Just by swinging the short sword it was difficult to get past his armor. The jab to the face was a combat maneuver. Afterward, I determined the specifics of his wounds. There was nothing permanent. The accumulated wounds simply broke his spirit.

In the second combat encounter, it was a stupid street thug armed with a club and a dagger trying to mug the PC from behind. His ambush attack roll was really bad so it was soaked by the PC's armor. The PC drew the short sword, and even with the penalty, struck the mugger in the face with the blade. That was it. Game time was about 3 seconds.

In the third combat encounter, the PC was attacked by two street thugs. This time the PC wasn't successfully ambushed and had time to prepare shield and sword. The PC won initiative and sliced one of the thugs in the leg immediately knocking him out of the fight. The second thug got bashed with the shield but all he got was a bloody nose. The thug's counter attack slammed onto the PC's arm but didn't do much. It was a superficial hit. But he used the opportunity to run away succeeding on the dice roll using his speciality of knowing the town.

In the fourth combat encounter we tested ranged combat. The PC found where the thug lived and waited for him to come out of the house in the early morning. The PC had total surprise and launched an arrow striking the thug in the abdomen. The result was terrible bleeding, a broken rib, and deadly internal damage. I then determined if he would survive or not. The thug's friend failed to stop the bleeding so the shot thug's condition worsened as he was taken to a surgeon on the payroll. I scaled the dice to see if the surgeon could hit the target number to stop the bleeding and start healing. Failed. It was just a matter of time, the thug was a goner.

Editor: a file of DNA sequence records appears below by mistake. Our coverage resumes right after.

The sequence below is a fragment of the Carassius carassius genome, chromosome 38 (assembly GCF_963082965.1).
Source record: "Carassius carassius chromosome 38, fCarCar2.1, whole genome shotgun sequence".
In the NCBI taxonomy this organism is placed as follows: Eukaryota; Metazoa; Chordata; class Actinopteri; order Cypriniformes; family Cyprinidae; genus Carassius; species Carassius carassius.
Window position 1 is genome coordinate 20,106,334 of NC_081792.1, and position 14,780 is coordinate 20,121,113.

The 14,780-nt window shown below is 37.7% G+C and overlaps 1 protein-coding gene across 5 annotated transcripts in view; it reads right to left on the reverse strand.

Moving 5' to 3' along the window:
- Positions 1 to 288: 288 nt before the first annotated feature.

It was extremely handy to be able to just handle modifiers while running/playing and then determine wound specifics afterward.

My only complaint is about the book's organization. I've found myself flipping through it looking for a bit of info that I know is in there somewhere. Though since I have the PDF I can lean on iBook's search functionality.

Don't let my gripe about organization put you off. Fantasy Dice is not only well done but it's a great value. Definitely check it out.

Friday, August 24, 2012

Troll Lord Games 5 x 5 Sale

I normally don't post up about sales or what-not but this one's too good to pass up if you're a Castles & Crusades fan.

The Trolls are putting on a big sale for the release of the 5th printing of the C&C Players Handbook.



I picked up:

All for around $10!